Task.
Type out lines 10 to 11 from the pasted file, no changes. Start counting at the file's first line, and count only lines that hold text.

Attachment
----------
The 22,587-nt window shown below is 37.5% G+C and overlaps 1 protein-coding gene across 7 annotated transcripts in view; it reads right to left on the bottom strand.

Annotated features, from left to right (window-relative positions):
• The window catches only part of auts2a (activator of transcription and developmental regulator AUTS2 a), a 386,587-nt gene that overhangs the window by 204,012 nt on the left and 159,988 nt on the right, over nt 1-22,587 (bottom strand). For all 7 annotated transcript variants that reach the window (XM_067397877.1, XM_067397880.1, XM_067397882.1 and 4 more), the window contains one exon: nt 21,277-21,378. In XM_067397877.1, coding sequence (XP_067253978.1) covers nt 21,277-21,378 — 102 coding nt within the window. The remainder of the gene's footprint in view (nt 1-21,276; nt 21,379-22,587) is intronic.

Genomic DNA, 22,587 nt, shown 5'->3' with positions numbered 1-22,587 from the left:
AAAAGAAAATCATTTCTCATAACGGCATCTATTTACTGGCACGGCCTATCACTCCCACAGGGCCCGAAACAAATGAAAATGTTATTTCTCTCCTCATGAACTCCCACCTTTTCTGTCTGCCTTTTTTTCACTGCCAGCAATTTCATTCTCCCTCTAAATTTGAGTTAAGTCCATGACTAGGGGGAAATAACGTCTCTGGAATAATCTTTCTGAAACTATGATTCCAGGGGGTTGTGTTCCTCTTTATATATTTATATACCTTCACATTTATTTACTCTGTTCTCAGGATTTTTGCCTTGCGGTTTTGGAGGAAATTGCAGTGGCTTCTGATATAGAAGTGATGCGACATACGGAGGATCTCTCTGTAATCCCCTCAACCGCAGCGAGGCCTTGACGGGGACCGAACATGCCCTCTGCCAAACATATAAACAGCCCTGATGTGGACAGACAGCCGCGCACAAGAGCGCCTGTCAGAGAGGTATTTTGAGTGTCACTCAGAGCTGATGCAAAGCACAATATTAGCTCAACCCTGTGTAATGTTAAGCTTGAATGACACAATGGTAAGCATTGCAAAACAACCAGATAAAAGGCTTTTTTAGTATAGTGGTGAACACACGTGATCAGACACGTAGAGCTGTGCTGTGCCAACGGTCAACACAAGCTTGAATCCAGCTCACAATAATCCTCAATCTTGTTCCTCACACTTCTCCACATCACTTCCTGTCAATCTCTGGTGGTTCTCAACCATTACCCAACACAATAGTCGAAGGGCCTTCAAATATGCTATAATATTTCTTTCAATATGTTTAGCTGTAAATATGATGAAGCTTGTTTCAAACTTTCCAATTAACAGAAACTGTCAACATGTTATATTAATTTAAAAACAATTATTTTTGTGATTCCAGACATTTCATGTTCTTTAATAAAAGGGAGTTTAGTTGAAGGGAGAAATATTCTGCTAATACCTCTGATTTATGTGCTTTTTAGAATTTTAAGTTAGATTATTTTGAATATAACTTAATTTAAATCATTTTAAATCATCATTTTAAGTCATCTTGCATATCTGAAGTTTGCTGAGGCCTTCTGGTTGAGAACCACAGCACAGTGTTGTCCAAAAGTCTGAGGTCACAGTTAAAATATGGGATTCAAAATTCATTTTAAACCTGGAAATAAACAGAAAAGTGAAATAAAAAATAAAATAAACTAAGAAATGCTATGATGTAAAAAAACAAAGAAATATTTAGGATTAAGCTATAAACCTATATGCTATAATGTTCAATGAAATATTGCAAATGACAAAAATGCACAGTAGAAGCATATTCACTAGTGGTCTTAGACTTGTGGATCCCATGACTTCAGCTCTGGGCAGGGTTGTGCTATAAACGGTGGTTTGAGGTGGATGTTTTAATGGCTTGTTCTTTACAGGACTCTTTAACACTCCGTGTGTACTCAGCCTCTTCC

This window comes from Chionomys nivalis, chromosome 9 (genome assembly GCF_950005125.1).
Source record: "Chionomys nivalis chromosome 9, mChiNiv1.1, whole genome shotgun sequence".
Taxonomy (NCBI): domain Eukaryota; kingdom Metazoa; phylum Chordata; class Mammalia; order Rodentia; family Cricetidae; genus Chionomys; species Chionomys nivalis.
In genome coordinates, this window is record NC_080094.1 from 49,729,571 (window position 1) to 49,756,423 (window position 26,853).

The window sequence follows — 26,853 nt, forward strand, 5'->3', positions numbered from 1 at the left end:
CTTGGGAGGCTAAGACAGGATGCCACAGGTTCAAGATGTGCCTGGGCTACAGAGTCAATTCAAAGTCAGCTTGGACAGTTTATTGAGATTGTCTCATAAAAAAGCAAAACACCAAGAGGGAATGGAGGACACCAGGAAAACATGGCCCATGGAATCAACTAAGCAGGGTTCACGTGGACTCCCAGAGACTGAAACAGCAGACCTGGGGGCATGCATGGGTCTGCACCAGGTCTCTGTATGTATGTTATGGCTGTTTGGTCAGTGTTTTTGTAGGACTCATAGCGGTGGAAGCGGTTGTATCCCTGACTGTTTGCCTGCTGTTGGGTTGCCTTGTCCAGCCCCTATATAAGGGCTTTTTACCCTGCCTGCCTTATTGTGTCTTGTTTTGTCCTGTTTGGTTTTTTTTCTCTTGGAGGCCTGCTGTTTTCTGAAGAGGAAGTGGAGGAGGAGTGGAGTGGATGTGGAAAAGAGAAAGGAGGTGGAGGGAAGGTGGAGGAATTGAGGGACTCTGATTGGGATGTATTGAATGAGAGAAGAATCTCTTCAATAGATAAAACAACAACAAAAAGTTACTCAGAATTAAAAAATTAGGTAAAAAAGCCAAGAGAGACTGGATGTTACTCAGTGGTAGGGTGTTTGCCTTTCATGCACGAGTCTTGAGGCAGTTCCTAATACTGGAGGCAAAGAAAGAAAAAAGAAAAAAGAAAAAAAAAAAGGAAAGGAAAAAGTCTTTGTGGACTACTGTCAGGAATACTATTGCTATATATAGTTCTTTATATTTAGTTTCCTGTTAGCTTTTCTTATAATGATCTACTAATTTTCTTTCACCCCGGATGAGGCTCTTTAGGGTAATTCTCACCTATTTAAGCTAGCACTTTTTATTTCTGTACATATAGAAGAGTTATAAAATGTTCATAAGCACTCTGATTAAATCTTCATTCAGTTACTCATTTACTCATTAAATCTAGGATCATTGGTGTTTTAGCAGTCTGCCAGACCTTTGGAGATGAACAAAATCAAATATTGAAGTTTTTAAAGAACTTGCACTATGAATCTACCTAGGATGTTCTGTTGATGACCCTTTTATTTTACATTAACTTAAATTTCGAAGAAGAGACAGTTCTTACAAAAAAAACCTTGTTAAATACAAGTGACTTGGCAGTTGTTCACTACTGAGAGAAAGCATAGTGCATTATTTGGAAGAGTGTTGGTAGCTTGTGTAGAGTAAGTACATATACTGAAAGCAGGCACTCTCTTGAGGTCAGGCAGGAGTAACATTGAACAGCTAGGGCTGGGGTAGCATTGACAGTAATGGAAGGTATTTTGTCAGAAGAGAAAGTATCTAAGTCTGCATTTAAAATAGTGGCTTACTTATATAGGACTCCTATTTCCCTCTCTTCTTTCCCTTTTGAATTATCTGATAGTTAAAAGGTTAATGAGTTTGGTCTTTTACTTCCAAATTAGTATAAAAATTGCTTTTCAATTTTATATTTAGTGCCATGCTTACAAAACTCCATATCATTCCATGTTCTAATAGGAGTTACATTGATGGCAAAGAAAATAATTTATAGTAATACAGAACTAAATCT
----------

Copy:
The window sequence follows — 26,853 nt, forward strand, 5'->3', positions numbered from 1 at the left end:
CTTGGGAGGCTAAGACAGGATGCCACAGGTTCAAGATGTGCCTGGGCTACAGAGTCAATTCAAAGTCAGCTTGGACAGTTTATTGAGATTGTCTCATAAAAAAGCAAAACACCAAGAGGGAATGGAGGACACCAGGAAAACATGGCCCATGGAATCAACTAAGCAGGGTTCACGTGGACTCCCAGAGACTGAAACAGCAGACCTGGGGGCATGCATGGGTCTGCACCAGGTCTCTGTATGTATGTTATGGCTGTTTGGTCAGTGTTTTTGTAGGACTCATAGCGGTGGAAGCGGTTGTATCCCTGACTGTTTGCCTGCTGTTGGGTTGCCTTGTCCAGCCCCTATATAAGGGCTTTTTACCCTGCCTGCCTTATTGTGTCTTGTTTTGTCCTGTTTGGTTTTTTTTCTCTTGGAGGCCTGCTGTTTTCTGAAGAGGAAGTGGAGGAGGAGTGGAGTGGATGTGGAAAAGAGAAAGGAGGTGGAGGGAAGGTGGAGGAATTGAGGGACTCTGATTGGGATGTATTGAATGAGAGAAGAATCTCTTCAATAGATAAAACAACAACAAAAAGTTACTCAGAATTAAAAAATTAGGTAAAAAAGCCAAGAGAGACTGGATGTTACTCAGTGGTAGGGTGTTTGCCTTTCATGCACGAGTCTTGAGGCAGTTCCTAATACTGGAGGCAAAGAAAGAAAAAAGAAAAAAGAAAAAAAAAAAGGAAAGGAAAAAGTCTTTGTGGACTACTGTCAGGAATACTATTGCTATATATAGTTCTTTATATTTAGTTTCCTGTTAGCTTTTCTTATAATGATCTACTAATTTTCTTTCACCCCGGATGAGGCTCTTTAGGGTAATTCTCACCTATTTAAGCTAGCACTTTTTATTTCTGTACATATAGAAGAGTTATAAAATGTTCATAAGCACTCTGATTAAATCTTCATTCAGTTACTCATTTACTCATTAAATCTAGGATCATTGGTGTTTTAGCAGTCTGCCAGACCTTTGGAGATGAACAAAATCAAATATTGAAGTTTTTAAAGAACTTGCACTATGAATCTACCTAGGATGTTCTGTTGATGACCCTTTTATTTTACATTAACTTAAATTTCGAAGAAGAGACAGTTCTTACAAAAAAAACCTTGTTAAATACAAGTGACTTGGCAGTTGTTCACTACTGAGAGAAAGCATAGTGCATTATTTGGAAGAGTGTTGGTAGCTTGTGTAGAGTAAGTACATATACTGAAAGCAGGCACTCTCTTGAGGTCAGGCAGGAGTAACATTGAACAGCTAGGGCTGGGGTAGCATTGACAGTAATGGAAGGTATTTTGTCAGAAGAGAAAGTATCTAAGTCTGCATTTAAAATAGTGGCTTACTTATATAGGACTCCTATTTCCCTCTCTTCTTTCCCTTTTGAATTATCTGATAGTTAAAAGGTTAATGAGTTTGGTCTTTTACTTCCAAATTAGTATAAAAATTGCTTTTCAATTTTATATTTAGTGCCATGCTTACAAAACTCCATATCATTCCATGTTCTAATAGGAGTTACATTGATGGCAAAGAAAATAATTTATAGTAATACAGAACTAAATCT